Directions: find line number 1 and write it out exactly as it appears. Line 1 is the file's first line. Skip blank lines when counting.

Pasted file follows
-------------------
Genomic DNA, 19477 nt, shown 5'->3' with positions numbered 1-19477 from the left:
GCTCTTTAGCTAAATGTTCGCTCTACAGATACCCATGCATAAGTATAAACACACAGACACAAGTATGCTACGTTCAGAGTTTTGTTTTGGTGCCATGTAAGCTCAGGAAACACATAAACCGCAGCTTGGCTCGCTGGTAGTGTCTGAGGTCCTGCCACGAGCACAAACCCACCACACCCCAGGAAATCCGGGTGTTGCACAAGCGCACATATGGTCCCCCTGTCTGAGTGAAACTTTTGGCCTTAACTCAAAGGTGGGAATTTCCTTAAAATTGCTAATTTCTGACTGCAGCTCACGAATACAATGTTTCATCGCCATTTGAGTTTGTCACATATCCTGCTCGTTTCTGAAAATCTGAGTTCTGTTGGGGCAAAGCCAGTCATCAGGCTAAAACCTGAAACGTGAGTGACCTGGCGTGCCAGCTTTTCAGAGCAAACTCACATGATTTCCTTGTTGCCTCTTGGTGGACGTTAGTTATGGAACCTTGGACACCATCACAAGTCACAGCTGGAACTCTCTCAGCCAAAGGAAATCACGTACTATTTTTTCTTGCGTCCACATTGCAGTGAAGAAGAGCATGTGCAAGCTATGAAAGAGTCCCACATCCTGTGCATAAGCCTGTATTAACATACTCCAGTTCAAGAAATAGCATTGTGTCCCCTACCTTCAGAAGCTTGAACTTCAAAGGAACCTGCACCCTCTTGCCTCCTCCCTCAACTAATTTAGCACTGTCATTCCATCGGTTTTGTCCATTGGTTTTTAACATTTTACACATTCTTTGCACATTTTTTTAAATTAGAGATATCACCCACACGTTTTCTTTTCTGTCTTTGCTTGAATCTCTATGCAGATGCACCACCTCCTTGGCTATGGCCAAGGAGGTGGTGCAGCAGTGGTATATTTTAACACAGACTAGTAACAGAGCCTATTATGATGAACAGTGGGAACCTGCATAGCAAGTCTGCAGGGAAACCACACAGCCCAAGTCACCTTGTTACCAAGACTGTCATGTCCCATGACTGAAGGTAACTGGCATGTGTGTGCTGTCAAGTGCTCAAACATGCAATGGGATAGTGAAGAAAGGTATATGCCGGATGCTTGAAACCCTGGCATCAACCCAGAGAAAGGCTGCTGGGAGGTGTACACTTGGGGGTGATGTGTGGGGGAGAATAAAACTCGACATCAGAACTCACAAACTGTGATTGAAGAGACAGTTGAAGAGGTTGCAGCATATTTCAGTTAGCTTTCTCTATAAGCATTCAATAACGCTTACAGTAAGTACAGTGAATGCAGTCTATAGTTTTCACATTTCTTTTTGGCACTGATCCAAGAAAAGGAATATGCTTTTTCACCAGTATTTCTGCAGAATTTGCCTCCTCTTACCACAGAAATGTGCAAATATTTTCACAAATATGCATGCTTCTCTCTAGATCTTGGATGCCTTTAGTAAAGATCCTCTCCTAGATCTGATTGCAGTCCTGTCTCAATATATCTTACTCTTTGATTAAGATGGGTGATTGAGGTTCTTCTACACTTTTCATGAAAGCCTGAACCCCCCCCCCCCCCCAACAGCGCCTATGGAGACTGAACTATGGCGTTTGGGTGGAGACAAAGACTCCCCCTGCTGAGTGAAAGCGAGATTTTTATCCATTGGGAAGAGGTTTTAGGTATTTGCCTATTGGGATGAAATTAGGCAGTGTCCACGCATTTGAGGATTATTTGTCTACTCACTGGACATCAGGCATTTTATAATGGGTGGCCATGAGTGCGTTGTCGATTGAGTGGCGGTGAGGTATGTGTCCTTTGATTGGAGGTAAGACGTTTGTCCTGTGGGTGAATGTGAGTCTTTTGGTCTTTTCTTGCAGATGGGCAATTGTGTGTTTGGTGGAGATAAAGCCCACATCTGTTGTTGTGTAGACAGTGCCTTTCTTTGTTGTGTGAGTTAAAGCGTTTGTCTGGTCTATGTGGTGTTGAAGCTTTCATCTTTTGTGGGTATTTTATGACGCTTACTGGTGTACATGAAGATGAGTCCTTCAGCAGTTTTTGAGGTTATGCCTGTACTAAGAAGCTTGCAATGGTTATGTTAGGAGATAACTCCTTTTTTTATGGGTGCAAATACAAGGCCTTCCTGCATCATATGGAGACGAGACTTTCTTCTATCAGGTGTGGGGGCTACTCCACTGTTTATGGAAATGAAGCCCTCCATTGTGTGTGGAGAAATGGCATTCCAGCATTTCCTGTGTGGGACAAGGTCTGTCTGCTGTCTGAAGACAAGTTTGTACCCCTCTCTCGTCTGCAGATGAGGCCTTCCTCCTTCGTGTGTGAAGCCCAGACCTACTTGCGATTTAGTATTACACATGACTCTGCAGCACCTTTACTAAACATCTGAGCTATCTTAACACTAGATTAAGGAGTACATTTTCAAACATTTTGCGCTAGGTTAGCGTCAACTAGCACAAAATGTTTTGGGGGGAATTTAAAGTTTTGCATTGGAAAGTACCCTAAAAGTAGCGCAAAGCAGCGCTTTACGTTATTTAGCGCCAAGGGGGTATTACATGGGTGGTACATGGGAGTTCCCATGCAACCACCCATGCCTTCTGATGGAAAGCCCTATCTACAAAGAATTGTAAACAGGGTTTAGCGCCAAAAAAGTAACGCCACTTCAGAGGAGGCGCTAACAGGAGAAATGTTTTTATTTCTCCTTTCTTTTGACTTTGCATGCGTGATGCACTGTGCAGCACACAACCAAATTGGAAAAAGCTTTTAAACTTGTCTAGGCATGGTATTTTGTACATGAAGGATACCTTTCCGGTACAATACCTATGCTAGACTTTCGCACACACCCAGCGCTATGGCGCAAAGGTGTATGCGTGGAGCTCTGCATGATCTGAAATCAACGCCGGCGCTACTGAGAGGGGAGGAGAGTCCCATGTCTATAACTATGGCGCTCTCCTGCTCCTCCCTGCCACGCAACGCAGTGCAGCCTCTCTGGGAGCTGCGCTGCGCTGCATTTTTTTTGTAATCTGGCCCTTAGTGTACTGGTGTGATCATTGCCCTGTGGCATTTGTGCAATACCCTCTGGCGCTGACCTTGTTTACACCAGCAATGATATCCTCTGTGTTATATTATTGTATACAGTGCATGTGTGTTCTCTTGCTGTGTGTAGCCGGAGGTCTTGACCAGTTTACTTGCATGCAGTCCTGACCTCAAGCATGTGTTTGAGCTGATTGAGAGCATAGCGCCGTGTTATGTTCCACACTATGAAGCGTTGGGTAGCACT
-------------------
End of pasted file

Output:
Genomic DNA, 19477 nt, shown 5'->3' with positions numbered 1-19477 from the left: